1915, "cheap, shoddy, or defective goods," from American Yiddish shlak, from German Schlacke "dregs, scum, dross" (see slag (n.)). Alternative etymology [OED] is from Yiddish shlogn "to strike" (cognate with German schlagen; see slay). Mostly commercial at first, by mid-20c. in reference to fiction, movies, television programming, etc. Derived form schlockmeister is by 1953; "purveyor of cheap products," though originally it had a more specific sense in show-biz.
Ever wonder how these washing machines, toasters, razors, clothes and 101 other items show up on national TV shows? The answer is schlockmeisters!
Nobody is certain where the word comes from but it's the new name applied to a few men in Hollywood and New York who make a Cadillac-style living by giving away their clients' products. The situation is well in hand and a going concern for Al Pretker, Walter Kline and Adolphe Wenland in Hollywood; in Manhattan, there's Waldo Mayo. [Eve Star, "Inside TV" syndicated column, Sept. 10, 1953]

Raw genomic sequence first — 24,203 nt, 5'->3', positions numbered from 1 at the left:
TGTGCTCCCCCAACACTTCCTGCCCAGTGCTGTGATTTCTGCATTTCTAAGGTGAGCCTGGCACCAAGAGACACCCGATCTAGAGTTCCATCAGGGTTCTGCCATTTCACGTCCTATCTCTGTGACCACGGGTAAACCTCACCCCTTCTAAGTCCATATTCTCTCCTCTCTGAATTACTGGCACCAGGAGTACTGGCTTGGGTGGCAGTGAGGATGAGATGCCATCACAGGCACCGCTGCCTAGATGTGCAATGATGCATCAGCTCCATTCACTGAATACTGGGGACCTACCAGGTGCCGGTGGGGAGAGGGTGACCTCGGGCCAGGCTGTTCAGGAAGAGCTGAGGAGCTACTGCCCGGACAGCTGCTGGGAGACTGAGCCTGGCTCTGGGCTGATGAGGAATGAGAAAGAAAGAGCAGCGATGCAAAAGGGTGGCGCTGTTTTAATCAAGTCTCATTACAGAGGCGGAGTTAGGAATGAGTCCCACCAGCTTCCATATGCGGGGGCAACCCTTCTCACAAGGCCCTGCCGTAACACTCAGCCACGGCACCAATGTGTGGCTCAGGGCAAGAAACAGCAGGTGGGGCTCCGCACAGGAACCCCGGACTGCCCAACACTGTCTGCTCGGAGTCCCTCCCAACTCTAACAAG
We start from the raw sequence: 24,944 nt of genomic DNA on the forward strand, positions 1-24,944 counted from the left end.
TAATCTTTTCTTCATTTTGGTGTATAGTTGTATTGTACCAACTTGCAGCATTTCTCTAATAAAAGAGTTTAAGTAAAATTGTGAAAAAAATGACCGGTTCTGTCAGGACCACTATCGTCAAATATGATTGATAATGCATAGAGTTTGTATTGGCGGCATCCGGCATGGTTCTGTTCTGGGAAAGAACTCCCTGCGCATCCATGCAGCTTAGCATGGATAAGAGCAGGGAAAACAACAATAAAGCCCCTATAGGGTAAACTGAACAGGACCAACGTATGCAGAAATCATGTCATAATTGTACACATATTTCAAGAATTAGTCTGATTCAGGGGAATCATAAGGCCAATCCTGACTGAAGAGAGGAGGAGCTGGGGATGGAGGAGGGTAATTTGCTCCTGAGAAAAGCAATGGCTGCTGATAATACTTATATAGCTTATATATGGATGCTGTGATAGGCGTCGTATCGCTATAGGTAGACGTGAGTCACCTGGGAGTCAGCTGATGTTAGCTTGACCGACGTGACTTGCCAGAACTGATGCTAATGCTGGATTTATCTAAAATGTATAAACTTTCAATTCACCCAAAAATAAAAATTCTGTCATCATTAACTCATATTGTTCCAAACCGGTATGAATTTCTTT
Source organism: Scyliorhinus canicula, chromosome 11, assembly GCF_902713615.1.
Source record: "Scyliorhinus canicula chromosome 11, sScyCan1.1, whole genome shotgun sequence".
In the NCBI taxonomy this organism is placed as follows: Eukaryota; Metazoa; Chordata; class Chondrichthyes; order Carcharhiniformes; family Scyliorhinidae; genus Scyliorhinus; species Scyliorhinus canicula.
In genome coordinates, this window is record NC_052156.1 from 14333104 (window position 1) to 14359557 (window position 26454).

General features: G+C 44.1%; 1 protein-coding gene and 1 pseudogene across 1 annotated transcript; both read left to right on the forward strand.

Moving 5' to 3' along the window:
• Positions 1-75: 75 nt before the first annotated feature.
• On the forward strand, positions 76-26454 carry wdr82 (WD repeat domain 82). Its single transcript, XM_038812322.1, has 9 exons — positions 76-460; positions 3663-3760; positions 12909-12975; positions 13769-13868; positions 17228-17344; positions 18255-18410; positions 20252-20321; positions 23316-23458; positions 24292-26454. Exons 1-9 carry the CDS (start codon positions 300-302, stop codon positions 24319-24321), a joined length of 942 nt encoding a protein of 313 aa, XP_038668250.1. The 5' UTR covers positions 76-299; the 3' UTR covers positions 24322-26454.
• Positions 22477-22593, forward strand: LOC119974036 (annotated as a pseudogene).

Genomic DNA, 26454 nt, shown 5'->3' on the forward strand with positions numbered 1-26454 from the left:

Adjectival form schlocky is attested from 1968; schlock was used as an adjective from 1916.
Old English flæsc "flesh, meat, muscular parts of animal bodies; body (as opposed to soul)," also "living creatures," also "near kindred" (a sense now obsolete except in phrase flesh and blood), from Proto-Germanic *flaiska-/*fleiski- (source also of Old Frisian flesk, Middle Low German vlees, German Fleisch "flesh," Old Norse flesk "pork, bacon"), which is of uncertain origin; according to Watkins, originally "piece of meat torn off," from PIE *pleik- "to tear," but Boutkan suspects a northern European substratum word.